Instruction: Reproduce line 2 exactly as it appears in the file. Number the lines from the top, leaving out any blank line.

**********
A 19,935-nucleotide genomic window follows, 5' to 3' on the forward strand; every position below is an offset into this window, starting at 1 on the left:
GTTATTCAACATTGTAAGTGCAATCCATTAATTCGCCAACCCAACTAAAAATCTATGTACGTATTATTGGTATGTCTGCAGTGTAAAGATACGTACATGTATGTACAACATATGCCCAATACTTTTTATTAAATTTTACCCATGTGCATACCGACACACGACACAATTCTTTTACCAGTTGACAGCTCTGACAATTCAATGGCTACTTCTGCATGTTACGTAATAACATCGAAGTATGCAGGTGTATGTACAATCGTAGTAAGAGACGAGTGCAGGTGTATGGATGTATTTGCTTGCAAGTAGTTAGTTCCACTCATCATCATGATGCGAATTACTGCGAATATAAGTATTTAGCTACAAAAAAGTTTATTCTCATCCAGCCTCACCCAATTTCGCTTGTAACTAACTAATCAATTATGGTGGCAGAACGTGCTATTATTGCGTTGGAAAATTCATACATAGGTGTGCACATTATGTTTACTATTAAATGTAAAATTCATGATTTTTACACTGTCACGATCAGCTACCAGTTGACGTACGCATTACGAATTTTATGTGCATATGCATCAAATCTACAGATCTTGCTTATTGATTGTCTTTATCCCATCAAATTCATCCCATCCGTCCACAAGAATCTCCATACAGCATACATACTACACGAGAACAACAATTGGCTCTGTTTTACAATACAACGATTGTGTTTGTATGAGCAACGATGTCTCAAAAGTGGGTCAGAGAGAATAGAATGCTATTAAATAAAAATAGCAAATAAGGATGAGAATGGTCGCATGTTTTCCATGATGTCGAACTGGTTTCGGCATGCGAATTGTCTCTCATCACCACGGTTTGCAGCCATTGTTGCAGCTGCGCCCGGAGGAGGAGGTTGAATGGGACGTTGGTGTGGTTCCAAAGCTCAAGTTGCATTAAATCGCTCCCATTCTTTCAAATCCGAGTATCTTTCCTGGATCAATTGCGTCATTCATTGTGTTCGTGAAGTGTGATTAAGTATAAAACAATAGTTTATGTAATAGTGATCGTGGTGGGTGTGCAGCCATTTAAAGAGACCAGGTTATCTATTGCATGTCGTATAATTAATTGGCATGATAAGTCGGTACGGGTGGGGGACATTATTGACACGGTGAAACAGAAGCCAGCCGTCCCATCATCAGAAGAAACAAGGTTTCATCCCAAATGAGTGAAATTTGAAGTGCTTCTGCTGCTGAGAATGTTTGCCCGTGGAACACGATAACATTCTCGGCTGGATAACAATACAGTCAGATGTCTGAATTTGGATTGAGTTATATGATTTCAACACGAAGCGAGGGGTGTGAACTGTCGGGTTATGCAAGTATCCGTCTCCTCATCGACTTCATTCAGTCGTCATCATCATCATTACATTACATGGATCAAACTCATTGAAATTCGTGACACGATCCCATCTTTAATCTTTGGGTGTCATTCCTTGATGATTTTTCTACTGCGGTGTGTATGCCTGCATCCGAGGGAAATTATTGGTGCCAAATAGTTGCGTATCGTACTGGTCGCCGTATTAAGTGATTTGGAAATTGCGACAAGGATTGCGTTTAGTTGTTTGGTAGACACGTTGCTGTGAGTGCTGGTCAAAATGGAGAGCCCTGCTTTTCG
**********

GTTATTCAACATTGTAAGTGCAATCCATTAATTCGCCAACCCAACTAAAAATCTATGTACGTATTATTGGTATGTCTGCAGTGTAAAGATACGTACATGTATGTACAACATATGCCCAATACTTTTTATTAAATTTTACCCATGTGCATACCGACACACGACACAATTCTTTTACCAGTTGACAGCTCTGACAATTCAATGGCTACTTCTGCATGTTACGTAATAACATCGAAGTATGCAGGTGTATGTACAATCGTAGTAAGAGACGAGTGCAGGTGTATGGATGTATTTGCTTGCAAGTAGTTAGTTCCACTCATCATCATGATGCGAATTACTGCGAATATAAGTATTTAGCTACAAAAAAGTTTATTCTCATCCAGCCTCACCCAATTTCGCTTGTAACTAACTAATCAATTATGGTGGCAGAACGTGCTATTATTGCGTTGGAAAATTCATACATAGGTGTGCACATTATGTTTACTATTAAATGTAAAATTCATGATTTTTACACTGTCACGATCAGCTACCAGTTGACGTACGCATTACGAATTTTATGTGCATATGCATCAAATCTACAGATCTTGCTTATTGATTGTCTTTATCCCATCAAATTCATCCCATCCGTCCACAAGAATCTCCATACAGCATACATACTACACGAGAACAACAATTGGCTCTGTTTTACAATACAACGATTGTGTTTGTATGAGCAACGATGTCTCAAAAGTGGGTCAGAGAGAATAGAATGCTATTAAATAAAAATAGCAAATAAGGATGAGAATGGTCGCATGTTTTCCATGATGTCGAACTGGTTTCGGCATGCGAATTGTCTCTCATCACCACGGTTTGCAGCCATTGTTGCAGCTGCGCCCGGAGGAGGAGGTTGAATGGGACGTTGGTGTGGTTCCAAAGCTCAAGTTGCATTAAATCGCTCCCATTCTTTCAAATCCGAGTATCTTTCCTGGATCAATTGCGTCATTCATTGTGTTCGTGAAGTGTGATTAAGTATAAAACAATAGTTTATGTAATAGTGATCGTGGTGGGTGTGCAGCCATTTAAAGAGACCAGGTTATCTATTGCATGTCGTATAATTAATTGGCATGATAAGTCGGTACGGGTGGGGGACATTATTGACACGGTGAAACAGAAGCCAGCCGTCCCATCATCAGAAGAAACAAGGTTTCATCCCAAATGAGTGAAATTTGAAGTGCTTCTGCTGCTGAGAATGTTTGCCCGTGGAACACGATAACATTCTCGGCTGGATAACAATACAGTCAGATGTCTGAATTTGGATTGAGTTATATGATTTCAACACGAAGCGAGGGGTGTGAACTGTCGGGTTATGCAAGTATCCGTCTCCTCATCGACTTCATTCAGTCGTCATCATCATCATTACATTACATGGATCAAACTCATTGAAATTCGTGACACGATCCCATCTTTAATCTTTGGGTGTCATTCCTTGATGATTTTTCTACTGCGGTGTGTATGCCTGCATCCGAGGGAAATTATTGGTGCCAAATAGTTGCGTATCGTACTGGTCGCCGTATTAAGTGATTTGGAAATTGCGACAAGGATTGCGTTTAGTTGTTTGGTAGACACGTTGCTGTGAGTGCTGGTCAAAATGGAGAGCCCTGCTTTTCG